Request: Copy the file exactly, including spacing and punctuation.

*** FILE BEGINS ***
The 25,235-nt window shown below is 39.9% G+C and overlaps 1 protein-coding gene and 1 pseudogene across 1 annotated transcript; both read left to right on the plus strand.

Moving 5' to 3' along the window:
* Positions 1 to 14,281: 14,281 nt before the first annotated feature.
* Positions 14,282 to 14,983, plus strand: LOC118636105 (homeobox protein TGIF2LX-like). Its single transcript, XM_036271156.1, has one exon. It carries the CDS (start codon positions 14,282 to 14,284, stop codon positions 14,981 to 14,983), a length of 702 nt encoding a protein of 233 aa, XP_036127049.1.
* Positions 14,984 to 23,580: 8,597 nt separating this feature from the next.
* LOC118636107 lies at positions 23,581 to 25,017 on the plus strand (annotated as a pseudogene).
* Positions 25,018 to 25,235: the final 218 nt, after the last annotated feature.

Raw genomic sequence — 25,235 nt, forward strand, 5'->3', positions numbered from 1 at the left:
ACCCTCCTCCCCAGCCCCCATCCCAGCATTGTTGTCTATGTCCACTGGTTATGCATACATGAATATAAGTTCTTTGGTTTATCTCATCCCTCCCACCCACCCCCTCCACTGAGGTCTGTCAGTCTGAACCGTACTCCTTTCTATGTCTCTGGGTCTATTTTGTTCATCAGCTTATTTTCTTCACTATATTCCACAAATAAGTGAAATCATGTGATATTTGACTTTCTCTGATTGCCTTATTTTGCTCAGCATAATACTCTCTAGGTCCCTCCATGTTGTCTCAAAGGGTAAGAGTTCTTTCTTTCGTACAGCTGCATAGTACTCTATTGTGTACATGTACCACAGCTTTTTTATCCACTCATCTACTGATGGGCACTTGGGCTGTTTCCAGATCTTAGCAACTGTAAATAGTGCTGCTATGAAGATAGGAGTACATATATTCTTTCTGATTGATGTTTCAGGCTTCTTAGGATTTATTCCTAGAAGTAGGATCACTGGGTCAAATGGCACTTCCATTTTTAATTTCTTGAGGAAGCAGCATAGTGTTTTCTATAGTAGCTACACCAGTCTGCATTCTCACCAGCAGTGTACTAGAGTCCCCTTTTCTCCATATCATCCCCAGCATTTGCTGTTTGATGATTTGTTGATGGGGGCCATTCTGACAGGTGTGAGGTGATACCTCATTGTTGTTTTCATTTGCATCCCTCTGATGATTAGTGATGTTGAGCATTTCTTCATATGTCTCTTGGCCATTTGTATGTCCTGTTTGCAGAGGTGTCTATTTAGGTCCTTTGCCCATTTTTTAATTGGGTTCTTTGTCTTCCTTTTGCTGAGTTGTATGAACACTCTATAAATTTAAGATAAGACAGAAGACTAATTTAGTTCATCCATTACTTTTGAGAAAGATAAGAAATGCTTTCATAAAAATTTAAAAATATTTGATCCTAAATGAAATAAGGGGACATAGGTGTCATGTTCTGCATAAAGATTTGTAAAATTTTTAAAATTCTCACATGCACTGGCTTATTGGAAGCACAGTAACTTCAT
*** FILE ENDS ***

The 25,235-nt window shown below is 39.9% G+C and overlaps 1 protein-coding gene and 1 pseudogene across 1 annotated transcript; both read left to right on the plus strand.

Moving 5' to 3' along the window:
* Positions 1 to 14,281: 14,281 nt before the first annotated feature.
* Positions 14,282 to 14,983, plus strand: LOC118636105 (homeobox protein TGIF2LX-like). Its single transcript, XM_036271156.1, has one exon. It carries the CDS (start codon positions 14,282 to 14,284, stop codon positions 14,981 to 14,983), a length of 702 nt encoding a protein of 233 aa, XP_036127049.1.
* Positions 14,984 to 23,580: 8,597 nt separating this feature from the next.
* LOC118636107 lies at positions 23,581 to 25,017 on the plus strand (annotated as a pseudogene).
* Positions 25,018 to 25,235: the final 218 nt, after the last annotated feature.

Raw genomic sequence — 25,235 nt, forward strand, 5'->3', positions numbered from 1 at the left:
ACCCTCCTCCCCAGCCCCCATCCCAGCATTGTTGTCTATGTCCACTGGTTATGCATACATGAATATAAGTTCTTTGGTTTATCTCATCCCTCCCACCCACCCCCTCCACTGAGGTCTGTCAGTCTGAACCGTACTCCTTTCTATGTCTCTGGGTCTATTTTGTTCATCAGCTTATTTTCTTCACTATATTCCACAAATAAGTGAAATCATGTGATATTTGACTTTCTCTGATTGCCTTATTTTGCTCAGCATAATACTCTCTAGGTCCCTCCATGTTGTCTCAAAGGGTAAGAGTTCTTTCTTTCGTACAGCTGCATAGTACTCTATTGTGTACATGTACCACAGCTTTTTTATCCACTCATCTACTGATGGGCACTTGGGCTGTTTCCAGATCTTAGCAACTGTAAATAGTGCTGCTATGAAGATAGGAGTACATATATTCTTTCTGATTGATGTTTCAGGCTTCTTAGGATTTATTCCTAGAAGTAGGATCACTGGGTCAAATGGCACTTCCATTTTTAATTTCTTGAGGAAGCAGCATAGTGTTTTCTATAGTAGCTACACCAGTCTGCATTCTCACCAGCAGTGTACTAGAGTCCCCTTTTCTCCATATCATCCCCAGCATTTGCTGTTTGATGATTTGTTGATGGGGGCCATTCTGACAGGTGTGAGGTGATACCTCATTGTTGTTTTCATTTGCATCCCTCTGATGATTAGTGATGTTGAGCATTTCTTCATATGTCTCTTGGCCATTTGTATGTCCTGTTTGCAGAGGTGTCTATTTAGGTCCTTTGCCCATTTTTTAATTGGGTTCTTTGTCTTCCTTTTGCTGAGTTGTATGAACACTCTATAAATTTAAGATAAGACAGAAGACTAATTTAGTTCATCCATTACTTTTGAGAAAGATAAGAAATGCTTTCATAAAAATTTAAAAATATTTGATCCTAAATGAAATAAGGGGACATAGGTGTCATGTTCTGCATAAAGATTTGTAAAATTTTTAAAATTCTCACATGCACTGGCTTATTGGAAGCACAGTAACTTCAT